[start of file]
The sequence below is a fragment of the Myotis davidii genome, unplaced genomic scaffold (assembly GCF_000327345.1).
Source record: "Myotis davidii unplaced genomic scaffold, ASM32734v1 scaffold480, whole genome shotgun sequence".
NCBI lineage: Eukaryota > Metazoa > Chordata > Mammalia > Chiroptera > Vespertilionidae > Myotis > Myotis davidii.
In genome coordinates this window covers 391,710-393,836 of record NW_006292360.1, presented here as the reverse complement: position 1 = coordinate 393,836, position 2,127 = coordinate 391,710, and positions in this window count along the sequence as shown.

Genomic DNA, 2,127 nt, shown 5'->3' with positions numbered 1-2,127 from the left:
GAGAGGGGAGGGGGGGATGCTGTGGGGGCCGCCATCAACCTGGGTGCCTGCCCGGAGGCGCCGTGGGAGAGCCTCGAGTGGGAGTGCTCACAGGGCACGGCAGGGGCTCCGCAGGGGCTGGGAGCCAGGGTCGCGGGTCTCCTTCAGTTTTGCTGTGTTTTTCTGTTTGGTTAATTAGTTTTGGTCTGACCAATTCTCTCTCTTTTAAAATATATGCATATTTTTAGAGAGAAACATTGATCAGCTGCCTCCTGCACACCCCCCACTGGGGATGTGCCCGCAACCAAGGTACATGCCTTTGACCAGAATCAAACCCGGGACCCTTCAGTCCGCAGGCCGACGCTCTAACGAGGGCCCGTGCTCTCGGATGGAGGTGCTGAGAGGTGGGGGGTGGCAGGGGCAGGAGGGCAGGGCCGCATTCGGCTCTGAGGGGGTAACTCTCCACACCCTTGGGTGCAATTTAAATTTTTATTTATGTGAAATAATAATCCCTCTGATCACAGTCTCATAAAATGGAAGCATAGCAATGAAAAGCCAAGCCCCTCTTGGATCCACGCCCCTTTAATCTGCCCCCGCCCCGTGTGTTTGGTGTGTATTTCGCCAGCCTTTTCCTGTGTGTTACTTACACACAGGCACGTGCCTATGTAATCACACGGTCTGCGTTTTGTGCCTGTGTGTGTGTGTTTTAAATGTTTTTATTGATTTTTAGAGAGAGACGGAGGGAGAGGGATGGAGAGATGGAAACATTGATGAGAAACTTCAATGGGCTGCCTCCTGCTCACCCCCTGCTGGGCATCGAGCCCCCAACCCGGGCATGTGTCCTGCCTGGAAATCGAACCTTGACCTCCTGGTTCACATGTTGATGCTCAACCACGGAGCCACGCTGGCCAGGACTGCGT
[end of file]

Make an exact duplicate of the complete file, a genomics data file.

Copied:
The sequence below is a fragment of the Myotis davidii genome, unplaced genomic scaffold (assembly GCF_000327345.1).
Source record: "Myotis davidii unplaced genomic scaffold, ASM32734v1 scaffold480, whole genome shotgun sequence".
NCBI lineage: Eukaryota > Metazoa > Chordata > Mammalia > Chiroptera > Vespertilionidae > Myotis > Myotis davidii.
In genome coordinates this window covers 391,710-393,836 of record NW_006292360.1, presented here as the reverse complement: position 1 = coordinate 393,836, position 2,127 = coordinate 391,710, and positions in this window count along the sequence as shown.

Genomic DNA, 2,127 nt, shown 5'->3' with positions numbered 1-2,127 from the left:
GAGAGGGGAGGGGGGGATGCTGTGGGGGCCGCCATCAACCTGGGTGCCTGCCCGGAGGCGCCGTGGGAGAGCCTCGAGTGGGAGTGCTCACAGGGCACGGCAGGGGCTCCGCAGGGGCTGGGAGCCAGGGTCGCGGGTCTCCTTCAGTTTTGCTGTGTTTTTCTGTTTGGTTAATTAGTTTTGGTCTGACCAATTCTCTCTCTTTTAAAATATATGCATATTTTTAGAGAGAAACATTGATCAGCTGCCTCCTGCACACCCCCCACTGGGGATGTGCCCGCAACCAAGGTACATGCCTTTGACCAGAATCAAACCCGGGACCCTTCAGTCCGCAGGCCGACGCTCTAACGAGGGCCCGTGCTCTCGGATGGAGGTGCTGAGAGGTGGGGGGTGGCAGGGGCAGGAGGGCAGGGCCGCATTCGGCTCTGAGGGGGTAACTCTCCACACCCTTGGGTGCAATTTAAATTTTTATTTATGTGAAATAATAATCCCTCTGATCACAGTCTCATAAAATGGAAGCATAGCAATGAAAAGCCAAGCCCCTCTTGGATCCACGCCCCTTTAATCTGCCCCCGCCCCGTGTGTTTGGTGTGTATTTCGCCAGCCTTTTCCTGTGTGTTACTTACACACAGGCACGTGCCTATGTAATCACACGGTCTGCGTTTTGTGCCTGTGTGTGTGTGTTTTAAATGTTTTTATTGATTTTTAGAGAGAGACGGAGGGAGAGGGATGGAGAGATGGAAACATTGATGAGAAACTTCAATGGGCTGCCTCCTGCTCACCCCCTGCTGGGCATCGAGCCCCCAACCCGGGCATGTGTCCTGCCTGGAAATCGAACCTTGACCTCCTGGTTCACATGTTGATGCTCAACCACGGAGCCACGCTGGCCAGGACTGCGT